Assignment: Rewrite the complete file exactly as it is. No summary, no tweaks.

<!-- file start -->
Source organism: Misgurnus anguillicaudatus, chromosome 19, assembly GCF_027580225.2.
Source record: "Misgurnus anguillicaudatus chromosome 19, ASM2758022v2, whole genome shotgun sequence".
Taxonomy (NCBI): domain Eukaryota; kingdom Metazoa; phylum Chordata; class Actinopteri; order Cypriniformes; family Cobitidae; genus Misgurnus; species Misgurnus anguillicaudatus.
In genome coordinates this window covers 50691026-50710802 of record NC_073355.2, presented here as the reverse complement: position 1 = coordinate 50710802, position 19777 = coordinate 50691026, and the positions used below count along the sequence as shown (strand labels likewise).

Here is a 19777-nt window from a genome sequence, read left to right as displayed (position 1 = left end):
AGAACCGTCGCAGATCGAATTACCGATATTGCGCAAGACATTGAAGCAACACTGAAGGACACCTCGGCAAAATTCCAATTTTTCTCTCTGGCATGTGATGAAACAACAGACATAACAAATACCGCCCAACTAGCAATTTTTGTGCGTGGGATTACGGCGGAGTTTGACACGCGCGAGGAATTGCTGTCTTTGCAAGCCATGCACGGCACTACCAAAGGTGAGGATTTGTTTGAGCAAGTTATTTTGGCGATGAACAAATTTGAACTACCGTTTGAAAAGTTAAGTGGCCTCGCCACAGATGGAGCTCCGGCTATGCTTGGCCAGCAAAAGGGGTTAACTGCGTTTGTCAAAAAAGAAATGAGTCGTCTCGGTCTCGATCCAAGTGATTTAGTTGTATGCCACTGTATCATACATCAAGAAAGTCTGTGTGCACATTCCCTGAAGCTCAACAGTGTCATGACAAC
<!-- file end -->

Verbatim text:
Source organism: Misgurnus anguillicaudatus, chromosome 19, assembly GCF_027580225.2.
Source record: "Misgurnus anguillicaudatus chromosome 19, ASM2758022v2, whole genome shotgun sequence".
Taxonomy (NCBI): domain Eukaryota; kingdom Metazoa; phylum Chordata; class Actinopteri; order Cypriniformes; family Cobitidae; genus Misgurnus; species Misgurnus anguillicaudatus.
In genome coordinates this window covers 50691026-50710802 of record NC_073355.2, presented here as the reverse complement: position 1 = coordinate 50710802, position 19777 = coordinate 50691026, and the positions used below count along the sequence as shown (strand labels likewise).

Here is a 19777-nt window from a genome sequence, read left to right as displayed (position 1 = left end):
AGAACCGTCGCAGATCGAATTACCGATATTGCGCAAGACATTGAAGCAACACTGAAGGACACCTCGGCAAAATTCCAATTTTTCTCTCTGGCATGTGATGAAACAACAGACATAACAAATACCGCCCAACTAGCAATTTTTGTGCGTGGGATTACGGCGGAGTTTGACACGCGCGAGGAATTGCTGTCTTTGCAAGCCATGCACGGCACTACCAAAGGTGAGGATTTGTTTGAGCAAGTTATTTTGGCGATGAACAAATTTGAACTACCGTTTGAAAAGTTAAGTGGCCTCGCCACAGATGGAGCTCCGGCTATGCTTGGCCAGCAAAAGGGGTTAACTGCGTTTGTCAAAAAAGAAATGAGTCGTCTCGGTCTCGATCCAAGTGATTTAGTTGTATGCCACTGTATCATACATCAAGAAAGTCTGTGTGCACATTCCCTGAAGCTCAACAGTGTCATGACAAC